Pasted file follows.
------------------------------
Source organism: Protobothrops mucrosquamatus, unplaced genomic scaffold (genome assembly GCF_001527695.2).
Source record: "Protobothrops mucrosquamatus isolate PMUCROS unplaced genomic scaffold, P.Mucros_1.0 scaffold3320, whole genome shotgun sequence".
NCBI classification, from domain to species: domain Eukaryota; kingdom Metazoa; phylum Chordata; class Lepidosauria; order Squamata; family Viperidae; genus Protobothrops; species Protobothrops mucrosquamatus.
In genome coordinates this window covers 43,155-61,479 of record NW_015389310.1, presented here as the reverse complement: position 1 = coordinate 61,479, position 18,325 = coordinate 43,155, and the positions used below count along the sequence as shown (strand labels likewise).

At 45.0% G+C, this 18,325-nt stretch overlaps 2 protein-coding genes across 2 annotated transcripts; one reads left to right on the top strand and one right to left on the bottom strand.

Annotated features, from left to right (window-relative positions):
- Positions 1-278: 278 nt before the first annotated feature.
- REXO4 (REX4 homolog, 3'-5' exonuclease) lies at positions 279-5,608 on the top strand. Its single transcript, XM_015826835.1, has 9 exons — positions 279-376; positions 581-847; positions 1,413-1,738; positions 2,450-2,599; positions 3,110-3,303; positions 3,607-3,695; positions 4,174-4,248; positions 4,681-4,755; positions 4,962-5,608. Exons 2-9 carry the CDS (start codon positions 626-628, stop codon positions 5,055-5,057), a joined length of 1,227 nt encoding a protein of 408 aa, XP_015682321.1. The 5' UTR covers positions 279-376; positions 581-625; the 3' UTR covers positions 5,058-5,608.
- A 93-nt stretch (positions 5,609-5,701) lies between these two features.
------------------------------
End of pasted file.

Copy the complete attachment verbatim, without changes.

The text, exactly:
Source organism: Protobothrops mucrosquamatus, unplaced genomic scaffold (genome assembly GCF_001527695.2).
Source record: "Protobothrops mucrosquamatus isolate PMUCROS unplaced genomic scaffold, P.Mucros_1.0 scaffold3320, whole genome shotgun sequence".
NCBI classification, from domain to species: domain Eukaryota; kingdom Metazoa; phylum Chordata; class Lepidosauria; order Squamata; family Viperidae; genus Protobothrops; species Protobothrops mucrosquamatus.
In genome coordinates this window covers 43,155-61,479 of record NW_015389310.1, presented here as the reverse complement: position 1 = coordinate 61,479, position 18,325 = coordinate 43,155, and the positions used below count along the sequence as shown (strand labels likewise).

At 45.0% G+C, this 18,325-nt stretch overlaps 2 protein-coding genes across 2 annotated transcripts; one reads left to right on the top strand and one right to left on the bottom strand.

Annotated features, from left to right (window-relative positions):
- Positions 1-278: 278 nt before the first annotated feature.
- REXO4 (REX4 homolog, 3'-5' exonuclease) lies at positions 279-5,608 on the top strand. Its single transcript, XM_015826835.1, has 9 exons — positions 279-376; positions 581-847; positions 1,413-1,738; positions 2,450-2,599; positions 3,110-3,303; positions 3,607-3,695; positions 4,174-4,248; positions 4,681-4,755; positions 4,962-5,608. Exons 2-9 carry the CDS (start codon positions 626-628, stop codon positions 5,055-5,057), a joined length of 1,227 nt encoding a protein of 408 aa, XP_015682321.1. The 5' UTR covers positions 279-376; positions 581-625; the 3' UTR covers positions 5,058-5,608.
- A 93-nt stretch (positions 5,609-5,701) lies between these two features.